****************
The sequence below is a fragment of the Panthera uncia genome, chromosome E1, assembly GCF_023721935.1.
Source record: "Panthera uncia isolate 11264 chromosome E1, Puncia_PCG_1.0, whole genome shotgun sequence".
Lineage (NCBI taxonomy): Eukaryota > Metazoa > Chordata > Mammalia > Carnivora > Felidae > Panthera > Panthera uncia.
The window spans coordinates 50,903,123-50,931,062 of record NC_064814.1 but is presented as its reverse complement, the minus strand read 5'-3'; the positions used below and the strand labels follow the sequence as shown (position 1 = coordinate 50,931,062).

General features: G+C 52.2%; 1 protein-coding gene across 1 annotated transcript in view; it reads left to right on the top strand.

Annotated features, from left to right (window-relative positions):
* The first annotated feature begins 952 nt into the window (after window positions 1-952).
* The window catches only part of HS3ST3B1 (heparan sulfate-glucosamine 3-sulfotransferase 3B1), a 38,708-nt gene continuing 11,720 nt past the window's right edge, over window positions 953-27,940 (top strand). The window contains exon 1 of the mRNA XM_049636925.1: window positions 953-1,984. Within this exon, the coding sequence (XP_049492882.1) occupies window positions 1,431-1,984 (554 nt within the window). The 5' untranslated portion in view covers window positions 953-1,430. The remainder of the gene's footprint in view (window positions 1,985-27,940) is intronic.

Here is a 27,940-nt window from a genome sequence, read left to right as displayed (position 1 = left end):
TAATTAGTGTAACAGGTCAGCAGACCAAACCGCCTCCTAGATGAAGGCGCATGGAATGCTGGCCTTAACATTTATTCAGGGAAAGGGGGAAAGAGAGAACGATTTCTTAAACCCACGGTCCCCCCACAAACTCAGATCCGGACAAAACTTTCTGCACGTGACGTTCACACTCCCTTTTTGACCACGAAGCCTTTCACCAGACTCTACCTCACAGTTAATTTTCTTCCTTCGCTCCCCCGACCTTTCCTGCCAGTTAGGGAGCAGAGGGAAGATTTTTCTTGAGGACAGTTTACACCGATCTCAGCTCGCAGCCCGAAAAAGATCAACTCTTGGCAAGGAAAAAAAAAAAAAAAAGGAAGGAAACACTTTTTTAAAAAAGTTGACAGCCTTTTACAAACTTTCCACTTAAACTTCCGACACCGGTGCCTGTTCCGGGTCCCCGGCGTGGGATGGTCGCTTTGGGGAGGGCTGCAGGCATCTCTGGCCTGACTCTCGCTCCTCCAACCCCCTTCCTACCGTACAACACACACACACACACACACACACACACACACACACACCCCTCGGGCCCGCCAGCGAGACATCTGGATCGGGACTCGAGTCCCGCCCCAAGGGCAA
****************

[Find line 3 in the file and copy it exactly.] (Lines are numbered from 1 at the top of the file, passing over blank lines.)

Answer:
Lineage (NCBI taxonomy): Eukaryota > Metazoa > Chordata > Mammalia > Carnivora > Felidae > Panthera > Panthera uncia.